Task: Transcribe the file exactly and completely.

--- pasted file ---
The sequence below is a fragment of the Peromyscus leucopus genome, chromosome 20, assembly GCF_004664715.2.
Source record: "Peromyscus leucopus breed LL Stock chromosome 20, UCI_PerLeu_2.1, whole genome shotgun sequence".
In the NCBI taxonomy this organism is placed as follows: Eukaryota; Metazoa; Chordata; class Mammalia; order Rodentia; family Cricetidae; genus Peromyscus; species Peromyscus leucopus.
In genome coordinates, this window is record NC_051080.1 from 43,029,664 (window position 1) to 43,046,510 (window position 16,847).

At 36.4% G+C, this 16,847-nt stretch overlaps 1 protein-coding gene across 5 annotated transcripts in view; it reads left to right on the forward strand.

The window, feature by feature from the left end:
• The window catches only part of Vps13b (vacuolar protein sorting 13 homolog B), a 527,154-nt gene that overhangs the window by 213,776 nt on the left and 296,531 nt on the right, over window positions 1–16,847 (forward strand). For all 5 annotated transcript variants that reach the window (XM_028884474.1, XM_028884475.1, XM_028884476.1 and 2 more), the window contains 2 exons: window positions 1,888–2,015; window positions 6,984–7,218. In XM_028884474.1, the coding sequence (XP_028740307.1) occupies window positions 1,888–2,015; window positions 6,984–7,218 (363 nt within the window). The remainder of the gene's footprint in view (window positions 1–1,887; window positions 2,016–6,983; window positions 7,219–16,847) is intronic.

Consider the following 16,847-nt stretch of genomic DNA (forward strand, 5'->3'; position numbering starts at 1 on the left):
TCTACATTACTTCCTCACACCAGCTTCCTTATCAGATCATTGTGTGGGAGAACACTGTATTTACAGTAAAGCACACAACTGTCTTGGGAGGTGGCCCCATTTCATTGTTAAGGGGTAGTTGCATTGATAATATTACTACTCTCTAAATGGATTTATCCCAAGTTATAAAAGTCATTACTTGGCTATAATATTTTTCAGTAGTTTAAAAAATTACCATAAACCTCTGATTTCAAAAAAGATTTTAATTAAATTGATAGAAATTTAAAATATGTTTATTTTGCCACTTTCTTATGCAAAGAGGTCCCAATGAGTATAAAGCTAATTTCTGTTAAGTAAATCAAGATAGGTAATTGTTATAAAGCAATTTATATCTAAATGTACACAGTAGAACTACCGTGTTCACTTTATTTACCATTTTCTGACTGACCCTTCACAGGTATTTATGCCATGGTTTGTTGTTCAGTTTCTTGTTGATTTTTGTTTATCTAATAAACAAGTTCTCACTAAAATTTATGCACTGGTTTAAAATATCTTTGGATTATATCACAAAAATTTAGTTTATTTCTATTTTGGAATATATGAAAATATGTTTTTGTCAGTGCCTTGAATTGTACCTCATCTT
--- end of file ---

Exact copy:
The sequence below is a fragment of the Peromyscus leucopus genome, chromosome 20, assembly GCF_004664715.2.
Source record: "Peromyscus leucopus breed LL Stock chromosome 20, UCI_PerLeu_2.1, whole genome shotgun sequence".
In the NCBI taxonomy this organism is placed as follows: Eukaryota; Metazoa; Chordata; class Mammalia; order Rodentia; family Cricetidae; genus Peromyscus; species Peromyscus leucopus.
In genome coordinates, this window is record NC_051080.1 from 43,029,664 (window position 1) to 43,046,510 (window position 16,847).

At 36.4% G+C, this 16,847-nt stretch overlaps 1 protein-coding gene across 5 annotated transcripts in view; it reads left to right on the forward strand.

The window, feature by feature from the left end:
• The window catches only part of Vps13b (vacuolar protein sorting 13 homolog B), a 527,154-nt gene that overhangs the window by 213,776 nt on the left and 296,531 nt on the right, over window positions 1–16,847 (forward strand). For all 5 annotated transcript variants that reach the window (XM_028884474.1, XM_028884475.1, XM_028884476.1 and 2 more), the window contains 2 exons: window positions 1,888–2,015; window positions 6,984–7,218. In XM_028884474.1, the coding sequence (XP_028740307.1) occupies window positions 1,888–2,015; window positions 6,984–7,218 (363 nt within the window). The remainder of the gene's footprint in view (window positions 1–1,887; window positions 2,016–6,983; window positions 7,219–16,847) is intronic.

Consider the following 16,847-nt stretch of genomic DNA (forward strand, 5'->3'; position numbering starts at 1 on the left):
TCTACATTACTTCCTCACACCAGCTTCCTTATCAGATCATTGTGTGGGAGAACACTGTATTTACAGTAAAGCACACAACTGTCTTGGGAGGTGGCCCCATTTCATTGTTAAGGGGTAGTTGCATTGATAATATTACTACTCTCTAAATGGATTTATCCCAAGTTATAAAAGTCATTACTTGGCTATAATATTTTTCAGTAGTTTAAAAAATTACCATAAACCTCTGATTTCAAAAAAGATTTTAATTAAATTGATAGAAATTTAAAATATGTTTATTTTGCCACTTTCTTATGCAAAGAGGTCCCAATGAGTATAAAGCTAATTTCTGTTAAGTAAATCAAGATAGGTAATTGTTATAAAGCAATTTATATCTAAATGTACACAGTAGAACTACCGTGTTCACTTTATTTACCATTTTCTGACTGACCCTTCACAGGTATTTATGCCATGGTTTGTTGTTCAGTTTCTTGTTGATTTTTGTTTATCTAATAAACAAGTTCTCACTAAAATTTATGCACTGGTTTAAAATATCTTTGGATTATATCACAAAAATTTAGTTTATTTCTATTTTGGAATATATGAAAATATGTTTTTGTCAGTGCCTTGAATTGTACCTCATCTT